Islands will be in-filled with India hawthorn and will have a Trident maple planted in each. There was some question about which type of tree would be planned in the islands until local DOT officials recently decided on the Trident maple.

Eighty percent of the funding for the $437,000 project came from a Transportation Enhancement Act for the 21st Century (TEA 21) grant. The remainder represented the county's matching percentage.

Resident claims pollution killed relative

Tom Austin told commissioners his mother-in-law died of liver cancer he believes could have been caused by the toxic plume from the old landfill

By Ben Nelms
Staff Writer

Residents with family property near the 50-acre toxic plume at the old landfill in Louisville took their concerns about water quality to Jefferson County commissioners at the Feb. 10 meeting. They asked commissioners to cover the cost of running water lines to their family home, citing the death of a family member as being directly related to the presence of vinyl chloride in their well. They believe the vinyl chloride came from the landfill plume.

Addressing the board, Louisville resident Tom Austin referenced his request last year to have commissioners provide water hook-ups at residences in the Clarks Mill Road area that are in close proximity to the underground plume of industrial solvents coming from the old landfill. Austin has maintained since his initial statement that his request would not be necessary if the contamination at the landfill did not exist. The most recent water sample results, taken in November, revealed a significant increase in levels of contaminants such as cis-1,2-dichloroethene and vinyl chloride in some of the test wells positioned around the 50-acre underground plume. Austin believed the increases suggested further evidence that the contamination is relevant to area residents concerns even though the levels in residential wells did not increase during the last six-month testing period.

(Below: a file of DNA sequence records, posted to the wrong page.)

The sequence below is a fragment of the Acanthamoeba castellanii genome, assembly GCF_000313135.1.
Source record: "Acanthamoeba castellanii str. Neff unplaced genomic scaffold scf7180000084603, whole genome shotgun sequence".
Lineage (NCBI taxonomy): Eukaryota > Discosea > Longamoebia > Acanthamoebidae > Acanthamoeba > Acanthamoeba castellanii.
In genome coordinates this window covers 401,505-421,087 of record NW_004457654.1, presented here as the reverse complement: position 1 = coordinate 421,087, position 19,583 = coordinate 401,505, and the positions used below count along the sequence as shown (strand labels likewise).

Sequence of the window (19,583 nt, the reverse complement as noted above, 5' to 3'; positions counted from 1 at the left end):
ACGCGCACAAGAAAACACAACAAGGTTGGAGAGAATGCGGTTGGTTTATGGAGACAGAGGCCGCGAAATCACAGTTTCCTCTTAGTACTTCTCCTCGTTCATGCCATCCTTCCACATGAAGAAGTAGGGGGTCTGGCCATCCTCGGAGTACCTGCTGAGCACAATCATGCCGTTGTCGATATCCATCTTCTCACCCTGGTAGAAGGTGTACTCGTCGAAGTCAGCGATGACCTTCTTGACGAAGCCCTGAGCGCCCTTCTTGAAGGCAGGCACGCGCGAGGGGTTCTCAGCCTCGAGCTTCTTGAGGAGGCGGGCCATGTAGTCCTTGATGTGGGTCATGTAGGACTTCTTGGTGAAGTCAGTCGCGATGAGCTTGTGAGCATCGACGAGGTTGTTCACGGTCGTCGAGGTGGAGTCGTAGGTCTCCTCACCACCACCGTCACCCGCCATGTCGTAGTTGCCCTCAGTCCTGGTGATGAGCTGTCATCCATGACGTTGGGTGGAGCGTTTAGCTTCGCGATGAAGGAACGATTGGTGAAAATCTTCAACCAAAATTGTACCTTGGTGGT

Commissioners and consultants representing QORE Property Sciences continue to disagree that the contaminants such as vinyl chloride in the Saunders well and others in the area were caused by the presence of chemicals in the nearby plume leaching into the well water. Area residents and geologists from Georgia Environmental Protection Division (EPD) have argued that test results provided by QORE are not conclusive. Residents continue to believe that the chemicals found in their wells came from the landfill plume and not from those same chemicals having been dumped onto their properties in past years. The two divergent views form the crux of the issue of contamination and the difference in opinion as to where responsibility lies.

The county originally agreed to run water along the right-of-way to the residences but not onto private property. Austin told commissioners he had consulted a lawyer about the county's position. He maintained that the county had the option of requiring a nominal fee for the work. He was advised that the county could be "held liable for damages to a third party over the operation or maintenance of a nuisance."

"The reason I'm here tonight is because it is my mother-in-law's property and if I wasn't down here she would've been here fighting," said Austin. "Those of you who knew Ms. Saunders know she would not rest until she got this straight. I'm asking (the commission), if you can't give the water away at least hook it up to the house because of the stuff that's in the well at her house, the vinyl chloride."